And I look down the hallway at this woman, and she’s looking back at me like, Do you get this now? And I’m like, Oh shit!
And then right at this moment, the mousse starts coming up out of this man’s mouth and nose again, and I think, Thank God, thank God! I’ve got something to do, I’ve got something to do!
So I run over to this man, and my brain is racing because I’m wigging out. And I’m cleaning him up, and the stench is awful, and I’m looking at this man, I’m looking very calm and professional – cleaning, cleaning!
But inside my mind, I’m like, Oh my God! I hope he doesn’t wake up. Holy shit! I’m so glad he’s not conscious, I am helping to clean him up and he probably hates me and, you know, I don’t hate him personally, but my people hate him. And I’m feeling all of this anxiety, and then I think, Dude, you cannot do this right now because you need a job, OK? Because you have got to get out of the garage, and you are so depressed you can’t do anything else. You do not have time for a Rosa Parks moment. You have to get through with this. OK?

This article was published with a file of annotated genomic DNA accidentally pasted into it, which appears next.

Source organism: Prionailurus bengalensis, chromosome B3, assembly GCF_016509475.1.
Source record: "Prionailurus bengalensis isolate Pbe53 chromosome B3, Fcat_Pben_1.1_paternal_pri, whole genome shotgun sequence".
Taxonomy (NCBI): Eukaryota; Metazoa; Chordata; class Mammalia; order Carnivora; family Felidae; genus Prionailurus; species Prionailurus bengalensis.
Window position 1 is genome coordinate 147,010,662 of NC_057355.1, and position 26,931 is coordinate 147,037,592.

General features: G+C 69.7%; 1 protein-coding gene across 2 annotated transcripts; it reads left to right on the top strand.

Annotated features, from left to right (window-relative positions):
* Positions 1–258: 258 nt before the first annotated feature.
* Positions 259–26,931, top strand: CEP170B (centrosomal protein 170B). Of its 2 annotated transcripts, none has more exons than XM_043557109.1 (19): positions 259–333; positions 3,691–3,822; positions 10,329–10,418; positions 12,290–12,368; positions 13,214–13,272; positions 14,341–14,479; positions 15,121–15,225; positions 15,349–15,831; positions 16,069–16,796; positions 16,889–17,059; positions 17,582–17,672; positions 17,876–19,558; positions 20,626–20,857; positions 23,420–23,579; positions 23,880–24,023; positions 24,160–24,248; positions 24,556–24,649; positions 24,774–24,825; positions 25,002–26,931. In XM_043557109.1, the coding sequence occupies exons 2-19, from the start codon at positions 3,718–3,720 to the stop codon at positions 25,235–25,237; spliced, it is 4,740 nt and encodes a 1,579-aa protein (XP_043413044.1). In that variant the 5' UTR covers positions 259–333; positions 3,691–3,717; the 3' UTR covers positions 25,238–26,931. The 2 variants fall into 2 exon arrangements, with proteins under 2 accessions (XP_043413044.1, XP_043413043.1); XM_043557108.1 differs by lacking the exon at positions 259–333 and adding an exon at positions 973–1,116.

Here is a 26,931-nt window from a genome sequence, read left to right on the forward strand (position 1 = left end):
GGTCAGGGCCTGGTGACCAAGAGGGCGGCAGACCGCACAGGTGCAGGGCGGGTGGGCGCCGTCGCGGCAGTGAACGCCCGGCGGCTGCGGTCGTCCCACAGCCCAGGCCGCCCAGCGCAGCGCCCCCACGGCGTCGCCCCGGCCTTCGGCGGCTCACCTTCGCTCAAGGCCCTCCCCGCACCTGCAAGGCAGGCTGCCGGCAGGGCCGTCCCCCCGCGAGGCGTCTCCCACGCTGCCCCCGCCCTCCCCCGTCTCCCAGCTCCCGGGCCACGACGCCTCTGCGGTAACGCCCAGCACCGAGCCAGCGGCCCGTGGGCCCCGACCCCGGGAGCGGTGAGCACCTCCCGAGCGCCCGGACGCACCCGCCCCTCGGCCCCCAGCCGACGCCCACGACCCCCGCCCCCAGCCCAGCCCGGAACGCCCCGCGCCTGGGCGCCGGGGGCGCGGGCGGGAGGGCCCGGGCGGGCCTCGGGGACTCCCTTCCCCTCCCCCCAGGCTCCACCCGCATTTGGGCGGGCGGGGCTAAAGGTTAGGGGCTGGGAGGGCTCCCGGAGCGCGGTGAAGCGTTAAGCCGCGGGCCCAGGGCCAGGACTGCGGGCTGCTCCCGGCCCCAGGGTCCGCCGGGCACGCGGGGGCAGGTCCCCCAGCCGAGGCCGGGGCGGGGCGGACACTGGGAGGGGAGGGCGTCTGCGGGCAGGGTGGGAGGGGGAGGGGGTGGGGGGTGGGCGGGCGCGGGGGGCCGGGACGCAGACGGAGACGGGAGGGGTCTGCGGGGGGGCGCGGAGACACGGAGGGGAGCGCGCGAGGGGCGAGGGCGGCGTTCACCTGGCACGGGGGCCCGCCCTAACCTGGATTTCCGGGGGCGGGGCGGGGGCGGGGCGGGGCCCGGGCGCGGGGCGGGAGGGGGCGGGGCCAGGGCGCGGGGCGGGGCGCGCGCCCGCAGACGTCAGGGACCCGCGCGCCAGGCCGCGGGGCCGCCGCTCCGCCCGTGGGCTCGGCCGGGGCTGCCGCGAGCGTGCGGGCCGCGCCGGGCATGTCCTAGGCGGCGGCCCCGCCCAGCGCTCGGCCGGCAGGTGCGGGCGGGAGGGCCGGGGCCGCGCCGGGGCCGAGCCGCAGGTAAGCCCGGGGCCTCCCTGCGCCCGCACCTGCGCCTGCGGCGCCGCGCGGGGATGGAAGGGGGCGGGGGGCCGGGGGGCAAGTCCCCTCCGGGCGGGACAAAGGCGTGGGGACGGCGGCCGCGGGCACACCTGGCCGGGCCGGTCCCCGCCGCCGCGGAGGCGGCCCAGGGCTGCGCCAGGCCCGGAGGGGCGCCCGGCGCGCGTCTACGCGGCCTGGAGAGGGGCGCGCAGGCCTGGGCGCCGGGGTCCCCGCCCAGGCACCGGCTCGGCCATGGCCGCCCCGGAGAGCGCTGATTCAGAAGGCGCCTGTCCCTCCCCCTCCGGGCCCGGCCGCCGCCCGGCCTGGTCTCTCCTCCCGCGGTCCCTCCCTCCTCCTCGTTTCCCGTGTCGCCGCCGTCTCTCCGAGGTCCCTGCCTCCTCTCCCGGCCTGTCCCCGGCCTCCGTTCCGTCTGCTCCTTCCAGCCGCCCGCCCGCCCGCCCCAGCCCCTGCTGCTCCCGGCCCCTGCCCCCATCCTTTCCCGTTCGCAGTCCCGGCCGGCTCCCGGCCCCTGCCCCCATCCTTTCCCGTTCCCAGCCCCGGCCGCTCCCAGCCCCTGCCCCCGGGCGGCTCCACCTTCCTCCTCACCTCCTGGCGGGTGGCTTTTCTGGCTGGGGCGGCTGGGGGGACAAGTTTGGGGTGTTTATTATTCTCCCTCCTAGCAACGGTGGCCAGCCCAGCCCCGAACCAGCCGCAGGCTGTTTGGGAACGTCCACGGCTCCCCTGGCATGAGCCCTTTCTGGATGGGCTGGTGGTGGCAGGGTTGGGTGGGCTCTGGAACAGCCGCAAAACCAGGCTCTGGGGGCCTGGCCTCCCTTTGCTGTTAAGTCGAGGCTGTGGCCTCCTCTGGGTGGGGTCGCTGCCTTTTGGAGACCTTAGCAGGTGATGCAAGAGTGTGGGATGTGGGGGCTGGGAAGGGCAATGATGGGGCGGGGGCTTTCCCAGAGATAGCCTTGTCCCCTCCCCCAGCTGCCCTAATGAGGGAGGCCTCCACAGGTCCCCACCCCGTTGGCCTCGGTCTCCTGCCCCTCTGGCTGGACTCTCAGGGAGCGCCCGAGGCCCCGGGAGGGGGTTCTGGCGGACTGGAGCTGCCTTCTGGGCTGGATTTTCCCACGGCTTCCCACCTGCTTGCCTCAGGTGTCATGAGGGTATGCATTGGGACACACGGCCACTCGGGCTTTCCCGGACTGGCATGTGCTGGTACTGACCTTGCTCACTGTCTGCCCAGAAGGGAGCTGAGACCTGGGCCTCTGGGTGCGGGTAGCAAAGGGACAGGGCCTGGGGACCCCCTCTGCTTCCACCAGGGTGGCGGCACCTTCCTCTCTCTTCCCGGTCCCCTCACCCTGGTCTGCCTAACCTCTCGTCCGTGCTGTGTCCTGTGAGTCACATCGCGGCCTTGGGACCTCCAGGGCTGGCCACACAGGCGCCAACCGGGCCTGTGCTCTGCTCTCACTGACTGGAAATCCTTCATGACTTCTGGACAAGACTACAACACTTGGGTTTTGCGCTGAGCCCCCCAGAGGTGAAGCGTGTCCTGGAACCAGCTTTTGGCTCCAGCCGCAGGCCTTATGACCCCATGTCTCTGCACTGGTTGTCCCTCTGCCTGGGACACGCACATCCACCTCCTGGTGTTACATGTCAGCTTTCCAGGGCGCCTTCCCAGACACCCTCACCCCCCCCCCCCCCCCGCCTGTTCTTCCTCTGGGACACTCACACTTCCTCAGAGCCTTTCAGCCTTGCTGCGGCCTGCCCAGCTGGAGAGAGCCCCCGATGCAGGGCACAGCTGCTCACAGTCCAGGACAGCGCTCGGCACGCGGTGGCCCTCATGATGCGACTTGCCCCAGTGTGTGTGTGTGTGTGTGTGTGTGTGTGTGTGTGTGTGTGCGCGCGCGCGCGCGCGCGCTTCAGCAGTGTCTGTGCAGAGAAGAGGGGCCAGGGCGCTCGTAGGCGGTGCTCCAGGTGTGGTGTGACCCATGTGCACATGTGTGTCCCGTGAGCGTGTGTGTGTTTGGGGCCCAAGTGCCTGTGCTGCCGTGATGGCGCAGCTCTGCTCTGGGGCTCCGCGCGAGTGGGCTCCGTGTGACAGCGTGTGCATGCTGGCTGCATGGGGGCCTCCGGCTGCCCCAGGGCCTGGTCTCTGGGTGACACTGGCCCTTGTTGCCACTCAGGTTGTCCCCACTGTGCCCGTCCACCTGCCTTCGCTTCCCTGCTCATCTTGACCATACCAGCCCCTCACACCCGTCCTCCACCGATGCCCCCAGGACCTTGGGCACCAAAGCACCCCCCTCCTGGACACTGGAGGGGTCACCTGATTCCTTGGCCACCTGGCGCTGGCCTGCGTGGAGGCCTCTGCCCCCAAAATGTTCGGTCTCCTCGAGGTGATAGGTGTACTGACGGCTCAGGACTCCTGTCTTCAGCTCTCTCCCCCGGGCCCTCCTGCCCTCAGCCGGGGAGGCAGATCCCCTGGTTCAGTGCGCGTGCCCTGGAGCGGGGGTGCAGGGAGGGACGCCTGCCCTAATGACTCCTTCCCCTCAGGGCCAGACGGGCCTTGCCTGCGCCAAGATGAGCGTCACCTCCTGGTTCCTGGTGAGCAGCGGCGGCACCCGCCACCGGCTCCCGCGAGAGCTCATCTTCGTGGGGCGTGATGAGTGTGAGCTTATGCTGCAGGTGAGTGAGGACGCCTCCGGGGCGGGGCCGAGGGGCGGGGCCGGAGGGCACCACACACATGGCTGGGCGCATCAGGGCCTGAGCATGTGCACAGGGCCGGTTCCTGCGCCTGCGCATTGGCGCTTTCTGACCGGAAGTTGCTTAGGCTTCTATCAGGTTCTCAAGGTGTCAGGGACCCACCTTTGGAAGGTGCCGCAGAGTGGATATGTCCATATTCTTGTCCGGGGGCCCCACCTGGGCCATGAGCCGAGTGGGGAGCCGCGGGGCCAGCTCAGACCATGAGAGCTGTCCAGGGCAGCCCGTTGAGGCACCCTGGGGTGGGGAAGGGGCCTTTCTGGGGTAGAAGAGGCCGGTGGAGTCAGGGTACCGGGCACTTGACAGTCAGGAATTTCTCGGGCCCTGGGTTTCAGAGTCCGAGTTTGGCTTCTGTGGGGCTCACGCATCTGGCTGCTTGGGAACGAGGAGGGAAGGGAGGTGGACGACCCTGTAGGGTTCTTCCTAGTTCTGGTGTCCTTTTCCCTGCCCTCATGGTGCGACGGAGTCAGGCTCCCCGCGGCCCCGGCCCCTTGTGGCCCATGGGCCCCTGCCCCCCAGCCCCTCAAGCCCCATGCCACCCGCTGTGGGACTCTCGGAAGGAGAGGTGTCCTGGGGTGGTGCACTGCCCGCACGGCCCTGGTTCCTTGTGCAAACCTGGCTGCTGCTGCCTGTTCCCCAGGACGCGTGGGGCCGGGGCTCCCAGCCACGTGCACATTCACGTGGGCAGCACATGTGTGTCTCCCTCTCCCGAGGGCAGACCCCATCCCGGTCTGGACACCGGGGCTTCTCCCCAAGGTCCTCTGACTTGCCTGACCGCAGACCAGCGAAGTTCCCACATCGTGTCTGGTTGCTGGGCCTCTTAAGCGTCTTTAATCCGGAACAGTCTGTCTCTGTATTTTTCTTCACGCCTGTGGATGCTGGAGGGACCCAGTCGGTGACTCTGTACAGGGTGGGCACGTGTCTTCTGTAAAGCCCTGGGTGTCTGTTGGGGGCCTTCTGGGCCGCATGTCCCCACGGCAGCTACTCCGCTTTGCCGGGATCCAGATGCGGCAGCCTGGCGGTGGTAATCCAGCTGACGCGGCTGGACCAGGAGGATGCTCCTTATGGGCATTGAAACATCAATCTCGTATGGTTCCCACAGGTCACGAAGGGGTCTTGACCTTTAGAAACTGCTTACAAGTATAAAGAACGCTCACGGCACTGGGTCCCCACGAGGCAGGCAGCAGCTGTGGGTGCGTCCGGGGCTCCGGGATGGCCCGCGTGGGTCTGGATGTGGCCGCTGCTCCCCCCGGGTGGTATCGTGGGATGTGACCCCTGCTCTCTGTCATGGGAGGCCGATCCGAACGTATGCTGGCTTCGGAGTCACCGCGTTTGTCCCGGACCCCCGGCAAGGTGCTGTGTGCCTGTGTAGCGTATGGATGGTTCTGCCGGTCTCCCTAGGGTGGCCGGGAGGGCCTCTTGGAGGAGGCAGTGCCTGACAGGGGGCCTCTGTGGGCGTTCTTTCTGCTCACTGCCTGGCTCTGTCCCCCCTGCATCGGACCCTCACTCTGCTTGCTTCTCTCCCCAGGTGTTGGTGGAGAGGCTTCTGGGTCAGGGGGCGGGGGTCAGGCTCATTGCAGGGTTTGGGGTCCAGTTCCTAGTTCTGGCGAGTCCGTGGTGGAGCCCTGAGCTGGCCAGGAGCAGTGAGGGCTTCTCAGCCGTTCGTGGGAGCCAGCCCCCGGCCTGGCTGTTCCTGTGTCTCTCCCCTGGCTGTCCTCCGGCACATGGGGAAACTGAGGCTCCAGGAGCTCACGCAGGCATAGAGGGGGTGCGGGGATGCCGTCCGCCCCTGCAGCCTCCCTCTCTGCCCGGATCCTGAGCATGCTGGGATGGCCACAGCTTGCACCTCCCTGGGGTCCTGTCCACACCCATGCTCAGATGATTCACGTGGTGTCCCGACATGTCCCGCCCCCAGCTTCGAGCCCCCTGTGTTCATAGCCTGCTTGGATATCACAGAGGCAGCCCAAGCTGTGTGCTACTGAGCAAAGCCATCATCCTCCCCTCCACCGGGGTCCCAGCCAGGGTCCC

I think to myself, You know, I’m an overachiever. I can totally do this. I am not going to let a little racism stand in my way. I am going to get this done, I am going to do it well, I am going to get an A+, I am going to get a check, and I am going to get the fuck up out of here, OK?!
And that is exactly what I did. I did that every fifteen minutes for four hours that day. For four hours. And I sat there, and I watched him, and after a while the woman went to go get something to eat, and she did get distracted by the TV, and I came back the next day.